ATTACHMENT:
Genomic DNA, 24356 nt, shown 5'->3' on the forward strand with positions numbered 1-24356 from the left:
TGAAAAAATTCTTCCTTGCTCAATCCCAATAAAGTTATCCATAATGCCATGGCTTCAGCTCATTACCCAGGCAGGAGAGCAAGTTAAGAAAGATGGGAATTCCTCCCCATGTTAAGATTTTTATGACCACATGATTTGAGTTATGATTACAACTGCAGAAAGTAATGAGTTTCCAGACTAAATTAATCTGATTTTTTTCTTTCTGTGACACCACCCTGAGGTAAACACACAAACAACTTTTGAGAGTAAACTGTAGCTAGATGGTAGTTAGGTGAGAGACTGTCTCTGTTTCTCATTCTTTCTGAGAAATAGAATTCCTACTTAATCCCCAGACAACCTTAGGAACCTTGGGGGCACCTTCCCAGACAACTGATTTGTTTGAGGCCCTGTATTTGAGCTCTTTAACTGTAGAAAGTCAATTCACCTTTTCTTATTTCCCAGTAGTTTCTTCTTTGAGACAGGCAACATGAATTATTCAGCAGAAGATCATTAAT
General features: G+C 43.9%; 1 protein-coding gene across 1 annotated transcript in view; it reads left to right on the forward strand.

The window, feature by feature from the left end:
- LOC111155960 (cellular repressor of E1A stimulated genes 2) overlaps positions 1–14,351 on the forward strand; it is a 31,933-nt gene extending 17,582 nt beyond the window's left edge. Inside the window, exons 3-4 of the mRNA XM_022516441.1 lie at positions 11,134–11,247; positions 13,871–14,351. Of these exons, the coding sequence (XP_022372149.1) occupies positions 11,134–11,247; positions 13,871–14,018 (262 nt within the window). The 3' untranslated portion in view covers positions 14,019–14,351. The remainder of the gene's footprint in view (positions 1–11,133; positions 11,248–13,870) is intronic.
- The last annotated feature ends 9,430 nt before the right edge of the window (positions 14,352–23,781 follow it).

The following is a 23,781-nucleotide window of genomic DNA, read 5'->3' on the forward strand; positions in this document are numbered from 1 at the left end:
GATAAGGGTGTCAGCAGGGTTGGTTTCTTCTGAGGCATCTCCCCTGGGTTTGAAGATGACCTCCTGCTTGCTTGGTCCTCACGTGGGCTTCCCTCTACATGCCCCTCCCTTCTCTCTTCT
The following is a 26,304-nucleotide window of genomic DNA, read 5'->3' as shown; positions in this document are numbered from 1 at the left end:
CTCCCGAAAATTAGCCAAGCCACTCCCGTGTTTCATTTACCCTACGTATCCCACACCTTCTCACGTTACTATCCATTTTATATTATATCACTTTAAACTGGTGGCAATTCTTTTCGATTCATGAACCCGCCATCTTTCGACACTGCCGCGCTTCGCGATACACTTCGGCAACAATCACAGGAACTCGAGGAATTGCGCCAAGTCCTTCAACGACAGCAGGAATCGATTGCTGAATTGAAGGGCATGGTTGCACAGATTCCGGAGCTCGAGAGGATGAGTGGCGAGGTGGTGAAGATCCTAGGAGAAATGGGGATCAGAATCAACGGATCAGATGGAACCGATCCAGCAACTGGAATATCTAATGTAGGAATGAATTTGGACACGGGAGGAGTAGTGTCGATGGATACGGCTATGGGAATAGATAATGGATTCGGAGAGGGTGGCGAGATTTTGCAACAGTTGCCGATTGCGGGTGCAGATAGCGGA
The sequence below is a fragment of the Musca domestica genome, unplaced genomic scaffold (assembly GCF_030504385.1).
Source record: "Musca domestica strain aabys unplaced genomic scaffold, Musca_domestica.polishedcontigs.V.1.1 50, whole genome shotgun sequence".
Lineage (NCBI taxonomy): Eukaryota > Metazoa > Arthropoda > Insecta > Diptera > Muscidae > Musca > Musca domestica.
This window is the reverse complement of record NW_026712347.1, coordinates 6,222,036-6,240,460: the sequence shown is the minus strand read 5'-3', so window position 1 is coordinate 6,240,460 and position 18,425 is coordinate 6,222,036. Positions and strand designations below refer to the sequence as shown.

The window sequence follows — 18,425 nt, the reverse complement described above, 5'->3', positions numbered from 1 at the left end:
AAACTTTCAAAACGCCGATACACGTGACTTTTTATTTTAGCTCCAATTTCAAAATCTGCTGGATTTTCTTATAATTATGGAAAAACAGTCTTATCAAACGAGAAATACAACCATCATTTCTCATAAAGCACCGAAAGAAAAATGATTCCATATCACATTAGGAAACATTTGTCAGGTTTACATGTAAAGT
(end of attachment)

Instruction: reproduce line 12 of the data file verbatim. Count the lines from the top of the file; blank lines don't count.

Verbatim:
Source record: "Musca domestica strain aabys unplaced genomic scaffold, Musca_domestica.polishedcontigs.V.1.1 50, whole genome shotgun sequence".